Carpinteria: Surfer's Paradise

Iconic Communities, On the Road
on January 27, 2002

If the American Indian woodworkers of more than 200 years ago from around Carpinteria, Calif., were still working today, they might be making surfboards instead of oceangoing canoes.

The seaside oasis of Carpinteria (pop. 14,194), just a few miles south of Santa Barbara, came by its name in 1769, when the Gaspar de Portola expedition from Spain saw local Chumash Indians building large, seaworthy fishing canoes. De Portola’s soldiers called the village “La Carpinteria,” or the carpenter’s shop. Today, Carpinteria is more noted for its famous surfer’s paradise, lush avocado and flower fields, high-tech companies, and diversity of rich sea life, birds, and native plants. Tree-lined Linden Avenue, Carpinteria’s main artery from Highway 101 to the beach, also boasts a covey of antique, collectible, and resale shops.

“The beauty of its natural setting—the mountains, the ocean, and the best climate in the world—makes this town a standout,” says Carpinteria Valley Museum of History director and curator David Griggs of the town’s balmy locale below the Los Padres coastal mountain range. “It’s the classic small town. You can’t run an errand in 10 minutes because everyone stops to talk.”

The area truly claims a part of surfing legend. Nearby lies Rincon Point, eulogized by the memorable Beach Boys hit of the 1960s, Surfin’ Safari. “Rincon Point is still queen of the surfing spots on the California coast,” says Matthew Roberts, director of Carpinteria’s parks and recreation.

The town has its lesser-celebrated claims to fame too, having once produced North America’s first commercial lima bean as well as the first offshore oil well in the Carpinteria Valley.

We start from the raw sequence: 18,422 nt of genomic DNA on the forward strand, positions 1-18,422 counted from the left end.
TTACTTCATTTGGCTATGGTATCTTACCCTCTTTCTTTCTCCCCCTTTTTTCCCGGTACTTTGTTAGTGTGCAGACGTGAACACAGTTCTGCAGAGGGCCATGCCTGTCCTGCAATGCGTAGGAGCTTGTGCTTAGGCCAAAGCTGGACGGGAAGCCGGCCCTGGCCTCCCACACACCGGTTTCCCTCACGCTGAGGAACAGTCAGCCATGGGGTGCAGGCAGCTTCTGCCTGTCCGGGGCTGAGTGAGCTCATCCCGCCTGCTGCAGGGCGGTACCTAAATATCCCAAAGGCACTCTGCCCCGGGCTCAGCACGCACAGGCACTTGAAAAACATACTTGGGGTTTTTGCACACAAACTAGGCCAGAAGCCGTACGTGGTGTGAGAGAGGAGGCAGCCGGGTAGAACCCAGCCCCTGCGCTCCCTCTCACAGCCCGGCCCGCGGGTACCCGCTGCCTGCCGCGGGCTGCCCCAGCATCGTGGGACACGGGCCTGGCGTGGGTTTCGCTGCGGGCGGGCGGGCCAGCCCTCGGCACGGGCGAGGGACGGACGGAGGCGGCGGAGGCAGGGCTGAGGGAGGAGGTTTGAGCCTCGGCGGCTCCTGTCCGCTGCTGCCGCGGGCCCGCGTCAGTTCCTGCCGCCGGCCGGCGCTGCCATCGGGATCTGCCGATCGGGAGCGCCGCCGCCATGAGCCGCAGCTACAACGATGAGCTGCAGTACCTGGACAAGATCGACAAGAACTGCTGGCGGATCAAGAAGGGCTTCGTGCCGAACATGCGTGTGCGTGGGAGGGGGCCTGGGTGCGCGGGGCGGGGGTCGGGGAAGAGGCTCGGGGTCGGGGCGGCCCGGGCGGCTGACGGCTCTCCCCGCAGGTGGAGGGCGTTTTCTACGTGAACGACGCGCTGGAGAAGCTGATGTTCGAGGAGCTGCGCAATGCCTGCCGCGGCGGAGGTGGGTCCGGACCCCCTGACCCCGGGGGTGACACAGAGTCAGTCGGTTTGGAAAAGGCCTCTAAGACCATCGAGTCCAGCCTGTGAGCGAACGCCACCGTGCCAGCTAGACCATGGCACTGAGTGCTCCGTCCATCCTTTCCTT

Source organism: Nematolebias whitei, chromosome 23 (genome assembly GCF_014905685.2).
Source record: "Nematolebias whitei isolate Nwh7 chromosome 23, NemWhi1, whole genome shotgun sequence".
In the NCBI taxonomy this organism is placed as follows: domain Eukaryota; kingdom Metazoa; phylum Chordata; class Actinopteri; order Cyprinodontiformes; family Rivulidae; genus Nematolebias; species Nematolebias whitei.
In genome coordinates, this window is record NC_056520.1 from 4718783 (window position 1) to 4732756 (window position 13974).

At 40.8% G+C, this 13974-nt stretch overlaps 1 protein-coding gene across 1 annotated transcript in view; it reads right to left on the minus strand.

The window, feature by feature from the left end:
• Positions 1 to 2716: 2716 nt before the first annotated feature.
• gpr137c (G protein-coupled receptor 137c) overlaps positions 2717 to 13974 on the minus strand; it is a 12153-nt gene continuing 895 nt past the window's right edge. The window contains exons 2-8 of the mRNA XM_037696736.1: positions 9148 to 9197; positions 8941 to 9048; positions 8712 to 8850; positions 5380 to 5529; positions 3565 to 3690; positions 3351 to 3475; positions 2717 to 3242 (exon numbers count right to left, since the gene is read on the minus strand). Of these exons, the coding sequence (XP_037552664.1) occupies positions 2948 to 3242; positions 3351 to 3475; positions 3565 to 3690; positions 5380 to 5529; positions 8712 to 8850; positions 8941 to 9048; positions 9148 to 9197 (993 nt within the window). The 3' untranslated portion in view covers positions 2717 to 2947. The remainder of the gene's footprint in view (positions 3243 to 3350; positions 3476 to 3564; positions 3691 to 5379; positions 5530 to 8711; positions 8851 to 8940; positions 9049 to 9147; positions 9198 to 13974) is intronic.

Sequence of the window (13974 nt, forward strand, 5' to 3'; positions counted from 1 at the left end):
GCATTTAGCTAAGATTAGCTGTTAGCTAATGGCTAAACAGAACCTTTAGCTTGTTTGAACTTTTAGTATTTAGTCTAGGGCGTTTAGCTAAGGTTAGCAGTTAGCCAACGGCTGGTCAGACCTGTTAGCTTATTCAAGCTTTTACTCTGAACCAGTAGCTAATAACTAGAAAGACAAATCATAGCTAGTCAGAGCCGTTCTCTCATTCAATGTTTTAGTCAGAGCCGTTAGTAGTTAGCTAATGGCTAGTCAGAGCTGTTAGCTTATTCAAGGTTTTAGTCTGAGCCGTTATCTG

“Carpinteria is a farming and beach town, where agriculture is still number one,” says Griggs. “We are one of the last small towns along the coast.”

The beach is an obvious source of pride. Protected by an offshore reef with little or no rip currents, Carpinteria’s sandy stretch of oceanfront has been called the world’s safest beach.

Not far from the shoreline sands lie abundant avocado growing fields (Santa Barbara County is North America’s third-largest avocado producer). Last year marked the city’s 15th anniversary of the California Avocado Festival, which honors the avocado as king. More than 140,000 festivalgoers annually meet on Linden Avenue the first weekend in October to enjoy food, music, arts & crafts, and entertainment, while munching avocados.

“People come for the food,” says Lin Graf, president of the festival and executive director of the chamber of commerce. “All our food for the festival has to have avocado in it. We even have avocado ice cream.”

Amidst the mix of seaside and avocado, a 20-year-old software company—QAD—thrives as Carpinteria’s largest employer. But Eric Christianson, QAD’s global travel manager, admits working from his office can be tough. “I look out over the Pacific Ocean and the Channel Islands from the bluffs of Carpinteria. I have to turn my back on the view or I’d be mesmerized. We have employees who surf on their lunch break.”

More town abundance comes in the form of nine city parks, three county parks, and one state park—all within city boundaries. “I like to think of Carpinteria as a park with a community inside, as opposed to a community with parks,” Roberts remarks.

Among the gems in Carpinteria’s crown is the community-driven effort to purchase 52 acres of bluff land previously held by private owners. The grassroots endeavor, comprised of every kind of donation—from children’s piggy banks to sizeable personal checks—raised a staggering $4 million to preserve one of the last remaining coastal open spaces between Goleta and Rincon Point.

“Citizens for the Bluffs got together to buy it and keep it from being developed,” says Andrea Adams-Morden, a volunteer. “The bluffs now belong to the town and must be left as open space forever.”